, 39 (1885)). In order to invoke federal-court jurisdiction,
a plaintiff must demonstrate that he possesses a legally cognizable
interest, or “ ‘personal
stake,’ ” in the outcome of the action. See
, 563 U. S. ___, ___ (2011)
(slip op., at 5) (quoting Summers
v. Earth Island
, 555 U.S.
, 493 (2009)). This requirement ensures that the Federal
Judiciary confines itself to its constitutionally limited role of
adjudicating actual and concrete disputes, the resolutions of which
have direct consequences on the parties involved.
A corollary to this case-or-controversy
requirement is that “ ‘an actual controversy must
be extant at all stages of review, not merely at the time the
complaint is filed.’ ” Arizonans for Official
, 520 U.S.
, 67 (1997) (quoting Preiser
, 401 (1975)). If an intervening circumstance deprives the
plaintiff of a “personal stake in the outcome of the
lawsuit,” at any point during litigation, the action can no
longer proceed and must be dismissed as moot. Lewis
Continental Bank Corp.
, 477–478 (1990) (internal quotation marks
In the proceedings below, both courts concluded
that petitioners’ Rule 68 offer afforded respondent complete
relief on—and thus mooted—her FLSA claim. See 656
F. 3d, at 201; No. 09–5782, 2010 WL 2038676, *4 (ED Pa.,
May 19, 2010). Respondent now contends that these rulings were
erroneous, because petitioners’ Rule 68 offer lapsed without
entry of judgment. Brief for Respondent 12–16. The United
States, as amicus curiae
, similarly urges the Court to hold
that petitioners’ unaccepted offer did not moot her FLSA
claim and to affirm the Court of Appeals on this basis. Brief for
United States 10–15.
While the Courts of Appeals disagree whether an
un-accepted offer that fully satisfies a plaintiff’s claim is
sufficient to render the claim moot,[3
] we do not reach this question, or resolve the split,
because the issue is not properly before us. The Third Circuit
clearly held in this case that respondent’s individual claim
was moot. 656 F. 3d, at 201. Acceptance of respondent’s
argument to the contrary now would alter the Court of
Appeals’ judgment, which is impermissible in the absence of a
cross-petition from respondent. See Northwest Airlines, Inc.
v. County of Kent
, 510 U.S.
, 364 (1994); Trans World Airlines, Inc.
, 469 U.S.
, 119, n. 14 (1985). Moreover, even if the
cross-petition rule did not apply, respondent’s waiver of the
issue would still prevent us from reaching it. In the District
Court, respondent conceded that “[a]n offer of complete
relief will generally moot the [plaintiff’s] claim, as at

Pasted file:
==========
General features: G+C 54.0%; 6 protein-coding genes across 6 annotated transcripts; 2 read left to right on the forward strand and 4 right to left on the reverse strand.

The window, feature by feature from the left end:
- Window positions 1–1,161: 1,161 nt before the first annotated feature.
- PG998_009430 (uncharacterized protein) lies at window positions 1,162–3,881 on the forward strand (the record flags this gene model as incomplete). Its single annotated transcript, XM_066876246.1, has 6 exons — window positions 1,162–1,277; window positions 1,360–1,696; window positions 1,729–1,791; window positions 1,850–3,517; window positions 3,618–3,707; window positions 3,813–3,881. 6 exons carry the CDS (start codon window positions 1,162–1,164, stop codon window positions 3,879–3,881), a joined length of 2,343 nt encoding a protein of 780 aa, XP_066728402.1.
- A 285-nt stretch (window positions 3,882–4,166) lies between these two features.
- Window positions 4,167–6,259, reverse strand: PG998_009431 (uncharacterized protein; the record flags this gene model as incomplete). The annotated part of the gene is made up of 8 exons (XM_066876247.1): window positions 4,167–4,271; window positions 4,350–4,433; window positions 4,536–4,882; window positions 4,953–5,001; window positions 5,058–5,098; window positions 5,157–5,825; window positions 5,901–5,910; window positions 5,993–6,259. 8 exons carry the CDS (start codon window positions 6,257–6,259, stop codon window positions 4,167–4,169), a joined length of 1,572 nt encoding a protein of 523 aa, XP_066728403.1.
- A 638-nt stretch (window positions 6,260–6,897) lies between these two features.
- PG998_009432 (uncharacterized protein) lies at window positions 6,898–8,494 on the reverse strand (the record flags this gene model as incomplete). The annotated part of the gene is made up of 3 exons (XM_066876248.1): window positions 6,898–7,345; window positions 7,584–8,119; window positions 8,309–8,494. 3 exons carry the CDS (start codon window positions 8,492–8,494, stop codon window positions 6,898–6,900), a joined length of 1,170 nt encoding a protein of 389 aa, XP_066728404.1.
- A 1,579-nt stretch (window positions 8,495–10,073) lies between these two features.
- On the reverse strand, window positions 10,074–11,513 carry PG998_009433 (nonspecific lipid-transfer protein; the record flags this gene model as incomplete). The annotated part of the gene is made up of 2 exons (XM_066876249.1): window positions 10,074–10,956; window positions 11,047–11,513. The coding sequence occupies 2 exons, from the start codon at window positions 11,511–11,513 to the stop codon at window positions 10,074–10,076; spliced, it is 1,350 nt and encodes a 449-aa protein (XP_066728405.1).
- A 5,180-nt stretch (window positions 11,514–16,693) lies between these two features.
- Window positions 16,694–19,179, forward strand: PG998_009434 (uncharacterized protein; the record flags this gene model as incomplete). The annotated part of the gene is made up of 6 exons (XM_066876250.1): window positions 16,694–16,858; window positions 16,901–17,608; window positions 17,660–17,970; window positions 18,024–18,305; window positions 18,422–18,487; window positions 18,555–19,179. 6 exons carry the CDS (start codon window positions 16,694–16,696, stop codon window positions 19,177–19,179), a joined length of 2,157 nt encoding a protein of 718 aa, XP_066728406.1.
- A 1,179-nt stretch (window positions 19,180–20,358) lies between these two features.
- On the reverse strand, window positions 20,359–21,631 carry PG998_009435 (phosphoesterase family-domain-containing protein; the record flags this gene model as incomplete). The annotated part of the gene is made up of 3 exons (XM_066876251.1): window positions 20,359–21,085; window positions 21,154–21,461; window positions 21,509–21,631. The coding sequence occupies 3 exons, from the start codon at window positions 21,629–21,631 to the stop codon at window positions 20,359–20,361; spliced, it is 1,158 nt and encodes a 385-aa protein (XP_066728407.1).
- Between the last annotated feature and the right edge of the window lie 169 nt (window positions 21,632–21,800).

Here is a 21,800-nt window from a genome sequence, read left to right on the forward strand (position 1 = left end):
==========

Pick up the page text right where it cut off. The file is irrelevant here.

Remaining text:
that point the plaintiff retains no personal interest in the
outcome of the litigation.” App. 93; 2010 WL 2038676, at *4.
Respondent made a similar concession in her brief to the Court of
Appeals, see App. 193, and failed to raise the argument in her
brief in opposition to the petition for certiorari. We, therefore,
assume, without deciding, that petitioners’ Rule 68 offer
mooted respondent’s individual claim. See Baldwin
, 541 U.S.
, 34 (2004).
We turn, then, to the question whether
respondent’s action remained justiciable based on the
collective-action allegations in her complaint. A straightforward
application of well-settled mootness principles compels our answer.
In the absence of any claimant’s opting in,
respondent’s suit became moot when her individual claim
became moot, because she lacked any personal interest in
representing others in this action. While the FLSA authorizes an
aggrieved employee to bring an action on behalf of himself and
“other employees similarly situated,” 29
U. S. C. §216(b), the mere presence of
collective-action allegations in the complaint cannot save the suit
from mootness once the individual claim is satisfied.[4
] In order to avoid this outcome, respondent
relies almost entirely upon cases that arose in the context of
Federal Rule of Civil Procedure 23 class actions, particularly
United States Parole Comm’n
(1980); Deposit Guaranty Nat. Bank
(1980); and Sosna
, 419 U.S.
(1975). But these cases are inapposite, both because Rule
23 actions are fundamentally different from collective actions
under the FLSA, see Hoffmann-La Roche Inc.
, 493 U. S.,
at 177–178 (Scalia, J., dissenting), and because these cases
are, by their own terms, inapplicable to these facts. It follows
that this action was appropriately dismissed as moot.
Respondent contends that she has a sufficient